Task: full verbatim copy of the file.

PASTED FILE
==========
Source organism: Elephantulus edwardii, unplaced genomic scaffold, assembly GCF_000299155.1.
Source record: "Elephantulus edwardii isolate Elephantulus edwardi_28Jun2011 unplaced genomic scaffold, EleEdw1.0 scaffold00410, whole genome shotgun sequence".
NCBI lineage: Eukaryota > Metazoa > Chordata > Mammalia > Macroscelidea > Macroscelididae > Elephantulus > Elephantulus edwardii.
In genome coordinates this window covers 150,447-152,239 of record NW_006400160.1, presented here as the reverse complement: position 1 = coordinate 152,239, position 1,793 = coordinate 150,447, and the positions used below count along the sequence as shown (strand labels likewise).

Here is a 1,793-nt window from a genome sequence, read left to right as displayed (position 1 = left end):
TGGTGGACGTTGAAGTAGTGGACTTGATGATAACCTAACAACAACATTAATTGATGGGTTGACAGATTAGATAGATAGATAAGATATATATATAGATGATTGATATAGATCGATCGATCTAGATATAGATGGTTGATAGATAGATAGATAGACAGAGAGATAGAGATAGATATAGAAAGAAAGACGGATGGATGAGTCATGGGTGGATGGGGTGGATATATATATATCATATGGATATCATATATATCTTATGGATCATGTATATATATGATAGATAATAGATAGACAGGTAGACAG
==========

Source organism: Elephantulus edwardii, unplaced genomic scaffold, assembly GCF_000299155.1.
Source record: "Elephantulus edwardii isolate Elephantulus edwardi_28Jun2011 unplaced genomic scaffold, EleEdw1.0 scaffold00410, whole genome shotgun sequence".
NCBI lineage: Eukaryota > Metazoa > Chordata > Mammalia > Macroscelidea > Macroscelididae > Elephantulus > Elephantulus edwardii.
In genome coordinates this window covers 150,447-152,239 of record NW_006400160.1, presented here as the reverse complement: position 1 = coordinate 152,239, position 1,793 = coordinate 150,447, and the positions used below count along the sequence as shown (strand labels likewise).

Here is a 1,793-nt window from a genome sequence, read left to right as displayed (position 1 = left end):
TGGTGGACGTTGAAGTAGTGGACTTGATGATAACCTAACAACAACATTAATTGATGGGTTGACAGATTAGATAGATAGATAAGATATATATATAGATGATTGATATAGATCGATCGATCTAGATATAGATGGTTGATAGATAGATAGATAGACAGAGAGATAGAGATAGATATAGAAAGAAAGACGGATGGATGAGTCATGGGTGGATGGGGTGGATATATATATATCATATGGATATCATATATATCTTATGGATCATGTATATATATGATAGATAATAGATAGACAGGTAGACAG